Last week, I taught a class in accent adaptation where most of the attendees were English speakers with a different language of origin. I was struck by how many of the people in the room were completely fluent in English and yet did not feel fluent.
Fluency in a language is both factual and perceptual. It is by definition the ability to communicate easily and articulately in a language. This can be about language knowledge but by design, it requires language confidence. An accent can limit this confidence even if the accent is not severely impacting our clarity. The fact is that the response of others to our accent has as much, or more, to do with whether it is impacting our speech as the way in which the accent shapes our words.
Accents are a line in the battle for equity in communication. Some of them do impact the articulation of words to the detriment of the language, I work in that space every day. However, some accents are judged more harshly than others without regard to how they impact pronunciation. This is reinforced by the fact that some accents are considered prestigious. When we hear a British (Oxford) or French (Paris) accent, even if it is quite pronounced, many of us find it charming — These are the accents of education and/or refinement. We enjoy these accents even if we have to listen harder or negotiate meaning while we are speaking to people with these accents. Many of us are not so generous when encountering an accent derived from Spanish, or Korean, or Arkansas. This seems to hold without regard to how much the accent actually deviates from the accepted norms for American English. Which means dear reader, that it likely isn’t about accent at all. It is more likely about Otherness and what ‘Others’ we are willing to accept even if it takes effort on our part.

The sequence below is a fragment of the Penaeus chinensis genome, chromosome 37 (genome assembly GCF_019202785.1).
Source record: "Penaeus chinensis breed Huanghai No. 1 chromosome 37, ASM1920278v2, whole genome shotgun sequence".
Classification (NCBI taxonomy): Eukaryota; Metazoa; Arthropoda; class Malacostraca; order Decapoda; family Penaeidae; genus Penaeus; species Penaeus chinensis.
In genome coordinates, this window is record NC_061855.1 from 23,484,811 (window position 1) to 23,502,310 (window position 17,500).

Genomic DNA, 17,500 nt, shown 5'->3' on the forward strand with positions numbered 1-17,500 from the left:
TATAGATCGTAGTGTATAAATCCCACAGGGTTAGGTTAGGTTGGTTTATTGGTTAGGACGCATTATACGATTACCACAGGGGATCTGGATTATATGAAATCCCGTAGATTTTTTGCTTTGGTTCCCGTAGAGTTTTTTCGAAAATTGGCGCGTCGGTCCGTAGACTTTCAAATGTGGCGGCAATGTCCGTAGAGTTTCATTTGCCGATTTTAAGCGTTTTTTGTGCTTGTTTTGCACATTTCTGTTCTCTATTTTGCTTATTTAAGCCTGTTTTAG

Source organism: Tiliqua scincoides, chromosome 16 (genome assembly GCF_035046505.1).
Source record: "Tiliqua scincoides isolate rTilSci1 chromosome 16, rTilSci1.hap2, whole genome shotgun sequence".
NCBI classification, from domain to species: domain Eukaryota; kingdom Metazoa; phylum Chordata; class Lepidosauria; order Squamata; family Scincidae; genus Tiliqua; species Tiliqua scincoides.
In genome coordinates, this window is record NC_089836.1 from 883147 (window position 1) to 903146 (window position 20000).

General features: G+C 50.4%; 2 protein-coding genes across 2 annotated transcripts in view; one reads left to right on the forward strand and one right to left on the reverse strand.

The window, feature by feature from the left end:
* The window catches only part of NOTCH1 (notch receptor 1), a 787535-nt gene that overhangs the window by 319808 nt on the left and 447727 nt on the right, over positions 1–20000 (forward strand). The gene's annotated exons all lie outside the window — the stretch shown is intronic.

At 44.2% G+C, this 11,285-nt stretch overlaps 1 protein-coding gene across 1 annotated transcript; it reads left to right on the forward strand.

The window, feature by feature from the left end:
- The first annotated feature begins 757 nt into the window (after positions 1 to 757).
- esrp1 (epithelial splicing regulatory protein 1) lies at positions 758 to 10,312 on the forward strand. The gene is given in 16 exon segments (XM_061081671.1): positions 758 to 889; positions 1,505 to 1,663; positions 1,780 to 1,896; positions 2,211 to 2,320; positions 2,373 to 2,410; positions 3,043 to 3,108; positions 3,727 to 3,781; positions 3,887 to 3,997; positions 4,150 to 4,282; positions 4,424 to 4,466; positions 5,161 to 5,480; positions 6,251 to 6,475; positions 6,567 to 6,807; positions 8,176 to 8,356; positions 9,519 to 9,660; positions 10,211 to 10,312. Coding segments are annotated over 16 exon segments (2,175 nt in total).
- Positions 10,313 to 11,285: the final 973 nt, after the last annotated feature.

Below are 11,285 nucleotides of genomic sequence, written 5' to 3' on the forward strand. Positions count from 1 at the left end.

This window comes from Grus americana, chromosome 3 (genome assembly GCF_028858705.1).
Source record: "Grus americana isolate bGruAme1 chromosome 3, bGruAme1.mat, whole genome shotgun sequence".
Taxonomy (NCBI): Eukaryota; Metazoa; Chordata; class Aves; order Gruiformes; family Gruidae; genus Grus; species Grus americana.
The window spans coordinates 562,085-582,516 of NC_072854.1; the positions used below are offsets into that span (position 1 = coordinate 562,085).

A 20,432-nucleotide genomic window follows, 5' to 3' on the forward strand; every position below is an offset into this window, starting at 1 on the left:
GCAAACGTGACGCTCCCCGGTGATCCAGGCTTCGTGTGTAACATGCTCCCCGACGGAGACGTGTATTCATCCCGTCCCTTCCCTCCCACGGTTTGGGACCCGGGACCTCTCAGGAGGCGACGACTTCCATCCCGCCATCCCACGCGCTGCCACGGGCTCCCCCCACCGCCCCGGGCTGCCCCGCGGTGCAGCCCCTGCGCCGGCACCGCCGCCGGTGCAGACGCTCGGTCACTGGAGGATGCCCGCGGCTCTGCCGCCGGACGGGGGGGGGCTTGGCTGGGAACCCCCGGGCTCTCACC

As I mentioned before I work with speakers, some of which are impacted by accents from a different region or a different language of origin. I can help clarify articulation, pronunciation, and the application of voice to help communication. I cannot make society as a whole more welcoming when we encounter difference (I continue to try though). So this is where you can help me, and the many hard-working people that are working on their communication in my studio and thousands of others around this country. Listen more. Make an effort. Accept that you are part of every communication you are in and that you can make a difference in how another human feels about how they exist in a language. We already do this for some people, let’s try to do it for all people.
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Gina Razón is the principal voice specialist at GROW Voice LLC, a full-service voice and speech studio in Boston’s Back Bay. She has over 16 years of experience both as a teacher of voice and speech, and a voraciously curious voice user. Gina has worked professionally as a classical singer for over a decade and more recently as a professional public speaker. For more information on the studio or to book Gina visit www.growvoice.com